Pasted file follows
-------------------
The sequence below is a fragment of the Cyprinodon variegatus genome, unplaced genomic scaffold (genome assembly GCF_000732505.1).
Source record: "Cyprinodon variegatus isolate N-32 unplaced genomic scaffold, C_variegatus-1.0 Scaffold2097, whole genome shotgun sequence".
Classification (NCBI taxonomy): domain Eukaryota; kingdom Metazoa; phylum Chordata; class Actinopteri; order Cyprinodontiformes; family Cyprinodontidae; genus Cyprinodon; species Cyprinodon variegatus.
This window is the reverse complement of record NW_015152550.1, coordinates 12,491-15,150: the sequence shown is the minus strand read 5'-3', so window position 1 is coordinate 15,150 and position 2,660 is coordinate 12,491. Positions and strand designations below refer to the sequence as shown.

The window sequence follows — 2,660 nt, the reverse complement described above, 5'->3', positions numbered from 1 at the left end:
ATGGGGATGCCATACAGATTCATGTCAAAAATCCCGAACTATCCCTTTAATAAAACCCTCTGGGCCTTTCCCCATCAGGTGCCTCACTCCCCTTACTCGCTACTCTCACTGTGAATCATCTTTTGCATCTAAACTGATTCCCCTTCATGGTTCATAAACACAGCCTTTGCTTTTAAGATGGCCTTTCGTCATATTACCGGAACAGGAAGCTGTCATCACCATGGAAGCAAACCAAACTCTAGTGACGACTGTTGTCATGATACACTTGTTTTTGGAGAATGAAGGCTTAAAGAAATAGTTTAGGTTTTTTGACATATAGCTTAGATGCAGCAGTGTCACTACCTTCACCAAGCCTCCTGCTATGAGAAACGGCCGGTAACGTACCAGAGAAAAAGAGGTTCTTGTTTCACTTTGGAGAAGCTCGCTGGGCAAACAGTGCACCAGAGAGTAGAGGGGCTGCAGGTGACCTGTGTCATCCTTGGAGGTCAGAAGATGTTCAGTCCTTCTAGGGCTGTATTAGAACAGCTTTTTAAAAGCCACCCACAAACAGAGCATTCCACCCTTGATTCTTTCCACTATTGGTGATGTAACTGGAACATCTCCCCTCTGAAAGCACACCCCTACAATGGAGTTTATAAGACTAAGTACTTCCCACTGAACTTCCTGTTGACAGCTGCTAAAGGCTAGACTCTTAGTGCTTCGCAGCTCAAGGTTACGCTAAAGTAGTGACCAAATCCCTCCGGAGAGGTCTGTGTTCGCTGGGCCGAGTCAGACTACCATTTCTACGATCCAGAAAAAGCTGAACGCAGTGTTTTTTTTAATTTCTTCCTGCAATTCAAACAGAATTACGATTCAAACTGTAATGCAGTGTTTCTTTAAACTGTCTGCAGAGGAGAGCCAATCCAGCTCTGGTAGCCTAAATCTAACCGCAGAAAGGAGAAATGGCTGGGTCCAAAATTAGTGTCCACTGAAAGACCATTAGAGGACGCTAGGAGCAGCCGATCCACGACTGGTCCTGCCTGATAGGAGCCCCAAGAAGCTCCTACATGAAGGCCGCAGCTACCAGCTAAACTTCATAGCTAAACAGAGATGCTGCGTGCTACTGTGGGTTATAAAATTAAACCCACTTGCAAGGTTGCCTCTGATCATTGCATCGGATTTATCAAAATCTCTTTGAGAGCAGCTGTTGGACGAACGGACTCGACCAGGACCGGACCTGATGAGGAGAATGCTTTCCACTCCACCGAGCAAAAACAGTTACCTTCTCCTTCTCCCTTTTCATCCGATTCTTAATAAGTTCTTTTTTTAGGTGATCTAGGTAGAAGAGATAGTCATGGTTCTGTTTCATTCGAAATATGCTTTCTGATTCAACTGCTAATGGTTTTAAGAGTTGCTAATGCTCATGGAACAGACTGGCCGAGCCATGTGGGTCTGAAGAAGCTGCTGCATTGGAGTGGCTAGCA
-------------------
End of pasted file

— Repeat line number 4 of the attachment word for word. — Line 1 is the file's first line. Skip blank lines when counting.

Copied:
This window is the reverse complement of record NW_015152550.1, coordinates 12,491-15,150: the sequence shown is the minus strand read 5'-3', so window position 1 is coordinate 15,150 and position 2,660 is coordinate 12,491. Positions and strand designations below refer to the sequence as shown.